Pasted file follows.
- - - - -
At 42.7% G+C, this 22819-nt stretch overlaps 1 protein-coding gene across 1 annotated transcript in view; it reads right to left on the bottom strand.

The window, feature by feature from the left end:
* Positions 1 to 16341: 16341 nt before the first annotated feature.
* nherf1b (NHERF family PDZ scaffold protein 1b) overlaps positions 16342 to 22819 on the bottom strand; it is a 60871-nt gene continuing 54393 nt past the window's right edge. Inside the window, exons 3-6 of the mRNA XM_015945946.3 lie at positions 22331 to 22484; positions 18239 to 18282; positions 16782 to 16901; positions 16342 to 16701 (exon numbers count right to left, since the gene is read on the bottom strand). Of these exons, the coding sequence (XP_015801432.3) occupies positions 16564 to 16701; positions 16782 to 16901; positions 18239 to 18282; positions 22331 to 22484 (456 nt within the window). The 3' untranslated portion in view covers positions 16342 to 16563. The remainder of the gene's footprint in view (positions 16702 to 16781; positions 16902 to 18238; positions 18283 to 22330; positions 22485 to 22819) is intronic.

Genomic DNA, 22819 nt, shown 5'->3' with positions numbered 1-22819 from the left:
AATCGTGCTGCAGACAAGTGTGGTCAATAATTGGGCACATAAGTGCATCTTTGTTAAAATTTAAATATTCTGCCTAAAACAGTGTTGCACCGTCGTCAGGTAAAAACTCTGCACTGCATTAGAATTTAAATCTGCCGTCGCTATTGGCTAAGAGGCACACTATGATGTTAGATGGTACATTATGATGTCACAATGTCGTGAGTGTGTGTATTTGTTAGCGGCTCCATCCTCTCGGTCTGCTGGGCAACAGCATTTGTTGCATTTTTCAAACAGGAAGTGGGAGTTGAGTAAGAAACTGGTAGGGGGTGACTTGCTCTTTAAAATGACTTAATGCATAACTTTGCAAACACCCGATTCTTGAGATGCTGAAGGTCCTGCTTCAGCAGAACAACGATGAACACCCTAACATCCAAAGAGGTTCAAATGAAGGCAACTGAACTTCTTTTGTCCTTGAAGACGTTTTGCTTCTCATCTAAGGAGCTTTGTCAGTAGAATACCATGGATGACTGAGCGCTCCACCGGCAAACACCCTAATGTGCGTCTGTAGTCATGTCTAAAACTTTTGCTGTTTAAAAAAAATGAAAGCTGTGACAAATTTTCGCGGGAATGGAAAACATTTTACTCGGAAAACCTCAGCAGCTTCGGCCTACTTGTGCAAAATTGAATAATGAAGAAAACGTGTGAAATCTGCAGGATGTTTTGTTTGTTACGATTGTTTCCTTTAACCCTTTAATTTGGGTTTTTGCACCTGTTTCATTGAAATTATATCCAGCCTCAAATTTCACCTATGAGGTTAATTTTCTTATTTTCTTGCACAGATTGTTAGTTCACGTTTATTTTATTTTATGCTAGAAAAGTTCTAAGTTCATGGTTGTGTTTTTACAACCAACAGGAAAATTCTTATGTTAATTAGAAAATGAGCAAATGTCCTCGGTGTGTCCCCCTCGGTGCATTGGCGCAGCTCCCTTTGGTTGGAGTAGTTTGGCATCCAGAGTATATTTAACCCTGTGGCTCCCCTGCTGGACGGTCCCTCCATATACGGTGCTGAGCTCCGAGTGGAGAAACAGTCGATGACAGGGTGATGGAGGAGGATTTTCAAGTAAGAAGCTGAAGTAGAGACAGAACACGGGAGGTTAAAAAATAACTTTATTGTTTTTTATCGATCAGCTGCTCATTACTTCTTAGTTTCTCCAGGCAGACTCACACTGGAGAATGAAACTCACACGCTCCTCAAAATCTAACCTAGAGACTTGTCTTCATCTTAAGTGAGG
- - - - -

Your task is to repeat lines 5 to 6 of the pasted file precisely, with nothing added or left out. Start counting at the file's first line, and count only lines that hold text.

Genomic DNA, 22819 nt, shown 5'->3' with positions numbered 1-22819 from the left:
AATCGTGCTGCAGACAAGTGTGGTCAATAATTGGGCACATAAGTGCATCTTTGTTAAAATTTAAATATTCTGCCTAAAACAGTGTTGCACCGTCGTCAGGTAAAAACTCTGCACTGCATTAGAATTTAAATCTGCCGTCGCTATTGGCTAAGAGGCACACTATGATGTTAGATGGTACATTATGATGTCACAATGTCGTGAGTGTGTGTATTTGTTAGCGGCTCCATCCTCTCGGTCTGCTGGGCAACAGCATTTGTTGCATTTTTCAAACAGGAAGTGGGAGTTGAGTAAGAAACTGGTAGGGGGTGACTTGCTCTTTAAAATGACTTAATGCATAACTTTGCAAACACCCGATTCTTGAGATGCTGAAGGTCCTGCTTCAGCAGAACAACGATGAACACCCTAACATCCAAAGAGGTTCAAATGAAGGCAACTGAACTTCTTTTGTCCTTGAAGACGTTTTGCTTCTCATCTAAGGAGCTTTGTCAGTAGAATACCATGGATGACTGAGCGCTCCACCGGCAAACACCCTAATGTGCGTCTGTAGTCATGTCTAAAACTTTTGCTGTTTAAAAAAAATGAAAGCTGTGACAAATTTTCGCGGGAATGGAAAACATTTTACTCGGAAAACCTCAGCAGCTTCGGCCTACTTGTGCAAAATTGAATAATGAAGAAAACGTGTGAAATCTGCAGGATGTTTTGTTTGTTACGATTGTTTCCTTTAACCCTTTAATTTGGGTTTTTGCACCTGTTTCATTGAAATTATATCCAGCCTCAAATTTCACCTATGAGGTTAATTTTCTTATTTTCTTGCACAGATTGTTAGTTCACGTTTATTTTATTTTATGCTAGAAAAGTTCTAAGTTCATGGTTGTGTTTTTACAACCAACAGGAAAATTCTTATGTTAATTAGAAAATGAGCAAATGTCCTCGGTGTGTCCCCCTCGGTGCATTGGCGCAGCTCCCTTTGGTTGGAGTAGTTTGGCATCCAGAGTATATTTAACCCTGTGGCTCCCCTGCTGGACGGTCCCTCCATATACGGTGCTGAGCTCCGAGTGGAGAAACAGTCGATGACAGGGTGATGGAGGAGGATTTTCAAGTAAGAAGCTGAAGTAGAGACAGAACACGGGAGGTTAAAAAATAACTTTATTGTTTTTTATCGATCAGCTGCTCATTACTTCTTAGTTTCTCCAGGCAGACTCACACTGGAGAATGAAACTCACACGCTCCTCAAAATCTAACCTAGAGACTTGTCTTCATCTTAAGTGAGG